position prejudicially" (emphasis in original).

The title company and Washington Mutual failed to prove that they lacked "the means of knowledge of the truth as to the facts in question," because they had record notice of the steps required to release ORNL's deed of trust. Those steps were included in a release provision filed with ORNL's deed of trust in 2001.

The court took the view that due diligence required the title company to examine the contents of the ORNL deed of trust for any requirements concerning its release. Under Tennessee statutes, record notice is notice of both the existence and content of a document. In addition, ORNL made no affirmative misrepresentation that a release of the deed of trust would require no action beyond a payoff of the underlying debt, nor did ORNL "induce any party to believe that it would claim no lien on the Locketts' home as a result of payoff alone." Therefore, the court of appeals reversed the judgment of the trial court, holding that ORNL could not be estopped from asserting its deed of trust. Because it was recorded first, ORNL's deed of trust had priority over Washington Mutual's.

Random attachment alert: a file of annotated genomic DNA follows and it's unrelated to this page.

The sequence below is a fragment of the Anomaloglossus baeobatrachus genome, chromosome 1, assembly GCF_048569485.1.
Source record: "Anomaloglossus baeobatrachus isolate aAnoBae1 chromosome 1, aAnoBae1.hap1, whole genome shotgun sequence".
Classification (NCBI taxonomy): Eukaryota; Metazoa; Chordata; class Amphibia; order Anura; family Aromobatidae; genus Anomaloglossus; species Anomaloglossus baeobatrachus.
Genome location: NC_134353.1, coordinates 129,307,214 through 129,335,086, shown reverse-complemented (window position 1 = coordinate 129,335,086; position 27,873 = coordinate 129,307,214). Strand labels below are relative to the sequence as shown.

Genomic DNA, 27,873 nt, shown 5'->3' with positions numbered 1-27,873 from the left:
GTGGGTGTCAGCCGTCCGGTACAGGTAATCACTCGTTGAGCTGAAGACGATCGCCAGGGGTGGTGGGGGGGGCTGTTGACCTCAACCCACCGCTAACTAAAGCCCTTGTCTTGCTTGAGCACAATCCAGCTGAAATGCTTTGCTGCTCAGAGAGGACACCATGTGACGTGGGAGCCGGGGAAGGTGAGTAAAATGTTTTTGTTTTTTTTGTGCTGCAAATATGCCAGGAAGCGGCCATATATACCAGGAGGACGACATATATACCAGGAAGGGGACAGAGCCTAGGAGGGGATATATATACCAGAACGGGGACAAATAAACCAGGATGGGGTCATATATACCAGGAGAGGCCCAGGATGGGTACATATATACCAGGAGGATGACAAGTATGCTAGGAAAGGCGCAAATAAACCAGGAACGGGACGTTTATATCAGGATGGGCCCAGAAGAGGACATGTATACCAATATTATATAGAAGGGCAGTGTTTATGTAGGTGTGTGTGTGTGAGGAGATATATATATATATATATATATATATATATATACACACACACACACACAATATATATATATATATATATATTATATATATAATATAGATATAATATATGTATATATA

Comment: It’s “tough love,” but clearly the person who stood to lose the most at the time of the refinancing was the refinancing lender, and it should have established that the line of credit had been closed and that the mortgage had been released.  One suspects, based upon what we’ve been hearing about the conduct of parties engaged in the once red hot refinancing game, this won’t be the only story like this that we’ll hear.